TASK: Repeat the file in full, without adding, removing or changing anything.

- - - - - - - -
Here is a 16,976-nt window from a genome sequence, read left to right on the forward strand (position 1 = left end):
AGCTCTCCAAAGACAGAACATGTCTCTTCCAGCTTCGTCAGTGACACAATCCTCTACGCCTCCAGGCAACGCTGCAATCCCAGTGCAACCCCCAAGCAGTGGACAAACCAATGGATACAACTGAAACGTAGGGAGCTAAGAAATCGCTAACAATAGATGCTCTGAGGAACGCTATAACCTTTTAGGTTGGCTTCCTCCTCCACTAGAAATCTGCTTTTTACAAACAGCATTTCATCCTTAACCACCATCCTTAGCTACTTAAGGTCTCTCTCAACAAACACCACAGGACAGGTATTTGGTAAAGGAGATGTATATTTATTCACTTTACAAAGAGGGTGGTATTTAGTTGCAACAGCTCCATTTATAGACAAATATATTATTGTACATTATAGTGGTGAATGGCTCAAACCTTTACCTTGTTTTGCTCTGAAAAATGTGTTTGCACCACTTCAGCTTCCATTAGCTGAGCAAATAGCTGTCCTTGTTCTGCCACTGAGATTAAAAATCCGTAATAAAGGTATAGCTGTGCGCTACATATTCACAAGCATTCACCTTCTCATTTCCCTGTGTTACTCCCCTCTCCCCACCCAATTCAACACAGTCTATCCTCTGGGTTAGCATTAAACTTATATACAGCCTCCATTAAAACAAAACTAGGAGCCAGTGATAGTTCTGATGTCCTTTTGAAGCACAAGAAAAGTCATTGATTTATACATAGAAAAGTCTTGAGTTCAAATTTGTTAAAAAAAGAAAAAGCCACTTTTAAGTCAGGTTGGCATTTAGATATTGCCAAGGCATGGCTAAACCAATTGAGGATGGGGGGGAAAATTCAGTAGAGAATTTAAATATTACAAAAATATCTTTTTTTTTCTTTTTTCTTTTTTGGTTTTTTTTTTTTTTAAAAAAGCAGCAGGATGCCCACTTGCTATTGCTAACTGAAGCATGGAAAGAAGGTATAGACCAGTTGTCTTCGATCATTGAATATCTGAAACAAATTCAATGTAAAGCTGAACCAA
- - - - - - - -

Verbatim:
Here is a 16,976-nt window from a genome sequence, read left to right on the forward strand (position 1 = left end):
AGCTCTCCAAAGACAGAACATGTCTCTTCCAGCTTCGTCAGTGACACAATCCTCTACGCCTCCAGGCAACGCTGCAATCCCAGTGCAACCCCCAAGCAGTGGACAAACCAATGGATACAACTGAAACGTAGGGAGCTAAGAAATCGCTAACAATAGATGCTCTGAGGAACGCTATAACCTTTTAGGTTGGCTTCCTCCTCCACTAGAAATCTGCTTTTTACAAACAGCATTTCATCCTTAACCACCATCCTTAGCTACTTAAGGTCTCTCTCAACAAACACCACAGGACAGGTATTTGGTAAAGGAGATGTATATTTATTCACTTTACAAAGAGGGTGGTATTTAGTTGCAACAGCTCCATTTATAGACAAATATATTATTGTACATTATAGTGGTGAATGGCTCAAACCTTTACCTTGTTTTGCTCTGAAAAATGTGTTTGCACCACTTCAGCTTCCATTAGCTGAGCAAATAGCTGTCCTTGTTCTGCCACTGAGATTAAAAATCCGTAATAAAGGTATAGCTGTGCGCTACATATTCACAAGCATTCACCTTCTCATTTCCCTGTGTTACTCCCCTCTCCCCACCCAATTCAACACAGTCTATCCTCTGGGTTAGCATTAAACTTATATACAGCCTCCATTAAAACAAAACTAGGAGCCAGTGATAGTTCTGATGTCCTTTTGAAGCACAAGAAAAGTCATTGATTTATACATAGAAAAGTCTTGAGTTCAAATTTGTTAAAAAAAGAAAAAGCCACTTTTAAGTCAGGTTGGCATTTAGATATTGCCAAGGCATGGCTAAACCAATTGAGGATGGGGGGGAAAATTCAGTAGAGAATTTAAATATTACAAAAATATCTTTTTTTTTCTTTTTTCTTTTTTGGTTTTTTTTTTTTTTAAAAAAGCAGCAGGATGCCCACTTGCTATTGCTAACTGAAGCATGGAAAGAAGGTATAGACCAGTTGTCTTCGATCATTGAATATCTGAAACAAATTCAATGTAAAGCTGAACCAA